What is Mental Health? Caring our Way Through the Apocalypse
Open In Emergency: Differential Unwellness Within UCI Student CommunitiesJoin us for a year-long series of events exploring mental health and unwellness within student communities at UCI and beyond. Using Open In Emergency: A Mental Health Project (OIE), a multi-media, humanities, arts, and activist-based kit designed to explore dimensions of Asian American mental health, to the UCI student community. these occasions bring students together with scholars, artists, writers, and activists, and marshals these interactions to build the capacity for discerning mental unwellness in students’ local context.
A Project by the UCI Center for Medical Humanities
What is Mental Health? Caring our Way Through the ApocalypseJoin Dr. Mimi Khúc for the opening event of "Open In Emergency: Differential Unwellness Within UCI Student Communities," launching the UCI Center for Medical Humanities's year-long exploration of mental health and unwellness. Dr. Khúc will lead an interactive workshop to unpack our ableist and racialized assumptions about mental health and generate a collective definition drawn from our experiences in the context of the shitshow that has been 2020. Later events in the series will build upon this collective work to develop new, disability justice-informed structures of care to meet our collective needs.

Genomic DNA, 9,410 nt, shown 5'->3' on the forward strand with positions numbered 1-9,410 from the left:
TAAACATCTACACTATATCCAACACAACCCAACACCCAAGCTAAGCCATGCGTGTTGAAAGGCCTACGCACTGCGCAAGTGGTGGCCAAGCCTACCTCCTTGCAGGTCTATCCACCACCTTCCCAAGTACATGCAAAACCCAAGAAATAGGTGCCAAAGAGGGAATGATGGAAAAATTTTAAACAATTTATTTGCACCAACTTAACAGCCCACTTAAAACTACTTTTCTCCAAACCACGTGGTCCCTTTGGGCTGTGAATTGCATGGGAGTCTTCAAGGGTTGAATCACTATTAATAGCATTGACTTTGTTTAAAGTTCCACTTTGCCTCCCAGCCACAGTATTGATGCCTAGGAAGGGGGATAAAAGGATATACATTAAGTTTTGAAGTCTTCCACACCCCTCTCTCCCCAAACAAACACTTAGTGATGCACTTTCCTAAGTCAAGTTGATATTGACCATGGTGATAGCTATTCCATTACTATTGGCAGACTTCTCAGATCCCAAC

October 22 at 4 pm PDT/7 pm EDT
Mimi Khúc, PhD, is a writer, scholar, and teacher of things unwell, and Scholar/Artist/Activist in Residence in Disability Studies at Georgetown University. Managing Editor of The Asian American Literary Review and guest editor of Open in Emergency: A Special Issue on Asian American Mental Health, an arts and humanities intervention that works to rethink and decolonize Asian American un/wellness, she oversees the Open in Emergency Initiative, a multi-year national project developing mental health arts programming with universities and community spaces. She is currently working on several book projects including a manifesto on contingency in Asian American studies and essays on mental health, the arts, and the university--but really, she is mostly trying to survive this pandemic through baking.